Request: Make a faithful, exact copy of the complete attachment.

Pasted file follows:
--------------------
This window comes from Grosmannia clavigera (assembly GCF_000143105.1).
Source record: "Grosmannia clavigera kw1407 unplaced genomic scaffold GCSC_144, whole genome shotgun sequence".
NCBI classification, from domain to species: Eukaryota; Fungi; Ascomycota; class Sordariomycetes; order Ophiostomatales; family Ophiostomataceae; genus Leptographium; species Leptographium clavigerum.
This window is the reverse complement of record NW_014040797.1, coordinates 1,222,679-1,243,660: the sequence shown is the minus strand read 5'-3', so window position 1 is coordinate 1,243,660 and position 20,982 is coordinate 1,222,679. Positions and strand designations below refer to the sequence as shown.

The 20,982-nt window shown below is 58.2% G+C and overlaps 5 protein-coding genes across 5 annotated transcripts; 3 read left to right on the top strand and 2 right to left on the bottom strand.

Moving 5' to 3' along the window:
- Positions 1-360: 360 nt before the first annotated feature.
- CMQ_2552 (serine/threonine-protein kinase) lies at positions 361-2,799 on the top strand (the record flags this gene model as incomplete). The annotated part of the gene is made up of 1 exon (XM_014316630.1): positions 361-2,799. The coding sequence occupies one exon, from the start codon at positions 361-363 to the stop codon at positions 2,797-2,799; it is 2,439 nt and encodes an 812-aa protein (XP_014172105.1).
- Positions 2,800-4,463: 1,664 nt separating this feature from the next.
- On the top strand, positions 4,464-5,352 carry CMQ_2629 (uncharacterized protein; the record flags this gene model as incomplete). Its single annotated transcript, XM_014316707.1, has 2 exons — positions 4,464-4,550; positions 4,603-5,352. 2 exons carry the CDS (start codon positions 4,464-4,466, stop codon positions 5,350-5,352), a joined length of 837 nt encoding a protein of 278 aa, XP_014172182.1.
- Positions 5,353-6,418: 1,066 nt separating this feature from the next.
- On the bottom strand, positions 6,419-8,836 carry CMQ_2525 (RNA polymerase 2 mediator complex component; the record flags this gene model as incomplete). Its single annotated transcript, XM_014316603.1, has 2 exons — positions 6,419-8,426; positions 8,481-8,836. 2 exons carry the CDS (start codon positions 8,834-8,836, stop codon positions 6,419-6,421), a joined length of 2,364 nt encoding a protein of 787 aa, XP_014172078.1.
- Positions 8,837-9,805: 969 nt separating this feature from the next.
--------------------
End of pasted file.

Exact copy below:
This window comes from Grosmannia clavigera (assembly GCF_000143105.1).
Source record: "Grosmannia clavigera kw1407 unplaced genomic scaffold GCSC_144, whole genome shotgun sequence".
NCBI classification, from domain to species: Eukaryota; Fungi; Ascomycota; class Sordariomycetes; order Ophiostomatales; family Ophiostomataceae; genus Leptographium; species Leptographium clavigerum.
This window is the reverse complement of record NW_014040797.1, coordinates 1,222,679-1,243,660: the sequence shown is the minus strand read 5'-3', so window position 1 is coordinate 1,243,660 and position 20,982 is coordinate 1,222,679. Positions and strand designations below refer to the sequence as shown.

The 20,982-nt window shown below is 58.2% G+C and overlaps 5 protein-coding genes across 5 annotated transcripts; 3 read left to right on the top strand and 2 right to left on the bottom strand.

Moving 5' to 3' along the window:
- Positions 1-360: 360 nt before the first annotated feature.
- CMQ_2552 (serine/threonine-protein kinase) lies at positions 361-2,799 on the top strand (the record flags this gene model as incomplete). The annotated part of the gene is made up of 1 exon (XM_014316630.1): positions 361-2,799. The coding sequence occupies one exon, from the start codon at positions 361-363 to the stop codon at positions 2,797-2,799; it is 2,439 nt and encodes an 812-aa protein (XP_014172105.1).
- Positions 2,800-4,463: 1,664 nt separating this feature from the next.
- On the top strand, positions 4,464-5,352 carry CMQ_2629 (uncharacterized protein; the record flags this gene model as incomplete). Its single annotated transcript, XM_014316707.1, has 2 exons — positions 4,464-4,550; positions 4,603-5,352. 2 exons carry the CDS (start codon positions 4,464-4,466, stop codon positions 5,350-5,352), a joined length of 837 nt encoding a protein of 278 aa, XP_014172182.1.
- Positions 5,353-6,418: 1,066 nt separating this feature from the next.
- On the bottom strand, positions 6,419-8,836 carry CMQ_2525 (RNA polymerase 2 mediator complex component; the record flags this gene model as incomplete). Its single annotated transcript, XM_014316603.1, has 2 exons — positions 6,419-8,426; positions 8,481-8,836. 2 exons carry the CDS (start codon positions 8,834-8,836, stop codon positions 6,419-6,421), a joined length of 2,364 nt encoding a protein of 787 aa, XP_014172078.1.
- Positions 8,837-9,805: 969 nt separating this feature from the next.